The ASB Young Sportsperson of the Year Awards have traditionally focused on the present and the future.

Saturday's 25th staging of the awards will also acknowledge the past.

A dozen of the past 46 male and female winners will be present at Logan Campbell Sports Centre in Greenlane, the first time this venue has staged the event.

College Sport chief executive Dave Currie was hoping to surprise all with the 12 names of the past winners. There will be an acknowledgement of the late, great Jonah Lomu, whose deeds in 1993 for Wesley College - the year he won the supreme award - are legendary. The whereabouts of 1992 winner, cyclist David Green of Auckland Grammar, is unknown.


"The number of athletes who have not only done well internationally, but also are still doing well internationally, is impressive," says Currie.

"Seven or eight past winners were at Olympic or Commonwealth Games I was involved in, so it's an extraordinarily good indicator [of future success].

"Athletically, all the past winners have done well, and many have done extraordinarily well in their business lives as well.

"One of those past winners will reflect on his sporting life and the impact around that, which will be nice."

The notion that these athletes are far more than just sports jocks is borne out in the weekly visits this column makes to schools from Orewa in the north to Pukekohe in the south. Around 80 per cent of the athletes profiled are also good students with clear goals in their post-schooling life.

The 2014 winners - pole vaulter Eliza McCartney and trampolinist Dylan Schmidt - are on the verge of realising their Olympic dreams. Even at school, they were the best in the country at their disciplines.

Winners will be found on Saturday in 32 categories and sports.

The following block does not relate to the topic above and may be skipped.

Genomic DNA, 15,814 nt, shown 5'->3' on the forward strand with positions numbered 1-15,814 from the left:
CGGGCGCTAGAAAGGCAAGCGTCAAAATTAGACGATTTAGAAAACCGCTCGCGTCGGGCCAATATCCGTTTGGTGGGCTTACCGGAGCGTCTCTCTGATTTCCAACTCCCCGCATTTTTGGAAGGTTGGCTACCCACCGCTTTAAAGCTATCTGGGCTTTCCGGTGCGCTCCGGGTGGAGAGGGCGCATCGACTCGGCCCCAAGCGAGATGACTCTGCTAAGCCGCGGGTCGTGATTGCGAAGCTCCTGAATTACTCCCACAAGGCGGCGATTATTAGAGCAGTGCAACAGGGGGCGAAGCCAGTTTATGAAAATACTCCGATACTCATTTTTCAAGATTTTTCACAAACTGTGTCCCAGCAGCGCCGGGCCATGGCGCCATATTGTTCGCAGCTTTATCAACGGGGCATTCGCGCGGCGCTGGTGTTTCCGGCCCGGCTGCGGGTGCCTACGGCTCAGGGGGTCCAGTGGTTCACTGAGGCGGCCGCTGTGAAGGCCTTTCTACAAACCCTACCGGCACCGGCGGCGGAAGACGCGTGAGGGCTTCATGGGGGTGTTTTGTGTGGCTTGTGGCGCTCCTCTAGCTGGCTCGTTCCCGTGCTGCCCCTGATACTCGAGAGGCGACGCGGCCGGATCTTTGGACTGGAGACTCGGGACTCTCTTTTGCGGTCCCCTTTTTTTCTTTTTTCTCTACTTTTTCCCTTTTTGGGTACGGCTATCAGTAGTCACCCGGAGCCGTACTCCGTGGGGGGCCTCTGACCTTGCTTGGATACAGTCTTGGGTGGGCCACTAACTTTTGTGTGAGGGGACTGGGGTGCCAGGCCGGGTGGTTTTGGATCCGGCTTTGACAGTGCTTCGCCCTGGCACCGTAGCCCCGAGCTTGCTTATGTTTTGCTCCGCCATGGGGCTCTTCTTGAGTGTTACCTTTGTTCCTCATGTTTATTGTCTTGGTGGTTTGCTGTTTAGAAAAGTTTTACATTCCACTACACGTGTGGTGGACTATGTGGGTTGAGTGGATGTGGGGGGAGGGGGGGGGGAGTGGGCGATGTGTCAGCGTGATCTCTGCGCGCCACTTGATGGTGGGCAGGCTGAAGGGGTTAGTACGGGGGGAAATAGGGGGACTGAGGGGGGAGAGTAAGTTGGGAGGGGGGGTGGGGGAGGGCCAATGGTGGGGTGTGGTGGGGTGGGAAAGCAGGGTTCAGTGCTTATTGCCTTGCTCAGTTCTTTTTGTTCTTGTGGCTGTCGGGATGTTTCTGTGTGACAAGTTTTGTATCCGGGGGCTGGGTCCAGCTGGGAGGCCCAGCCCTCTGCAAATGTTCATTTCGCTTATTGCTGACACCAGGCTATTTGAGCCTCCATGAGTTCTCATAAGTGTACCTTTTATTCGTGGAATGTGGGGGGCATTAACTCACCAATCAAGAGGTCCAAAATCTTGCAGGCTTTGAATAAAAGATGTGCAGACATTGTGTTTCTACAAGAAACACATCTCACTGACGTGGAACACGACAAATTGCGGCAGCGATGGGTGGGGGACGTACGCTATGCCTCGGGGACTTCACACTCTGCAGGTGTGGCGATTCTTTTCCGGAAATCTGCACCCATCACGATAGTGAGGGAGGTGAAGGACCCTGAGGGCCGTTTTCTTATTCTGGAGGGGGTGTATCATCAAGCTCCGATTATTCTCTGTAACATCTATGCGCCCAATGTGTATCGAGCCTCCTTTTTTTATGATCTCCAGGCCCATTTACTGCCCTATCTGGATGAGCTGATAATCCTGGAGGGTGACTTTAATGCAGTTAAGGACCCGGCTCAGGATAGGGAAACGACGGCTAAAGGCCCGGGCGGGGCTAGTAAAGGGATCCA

The event is also open to the public for the first time, and tickets are still available for the mezzanine floor seats. About 700 people are expected. There will be footage of every past winner, either audio-visual or action photos.

The ASB YSPOTYs are well established on the calendar now. In 1991, they were pulled together from scratch. Gavin Butler, under head of the ASB marketing team Kathy Knott, drove the event, along with Rob Boston of ASSHA. Sir Ralph Norris lent his passionate weight. They cajoled potential sponsors and drummed up interest under a "cautious budget".

John Walker, not long retired from his stellar running career, was on hand as an ASB ambassador and Murray Deaker hosted the event.

Anthony Mosse, who was still fresh in the minds of many for his gold medal-winning efforts in the same city at the 1990 Commonwealth Games, was guest speaker.

This was the first time young sporting achievers in the wider Auckland region had been recognised in such a platform. Cricketer Kyle Brown, of King's College, who had laid waste many a batting order in the first XI competition with his devastating left-arm pace, won the inaugural boys' award, and discus thrower Beatrice Faumuina, of Lynfield College, took the girls' award. Injuries curtailed Brown's career after school, while Faumuina kicked on to be a world and Commonwealth Games champion in her sport.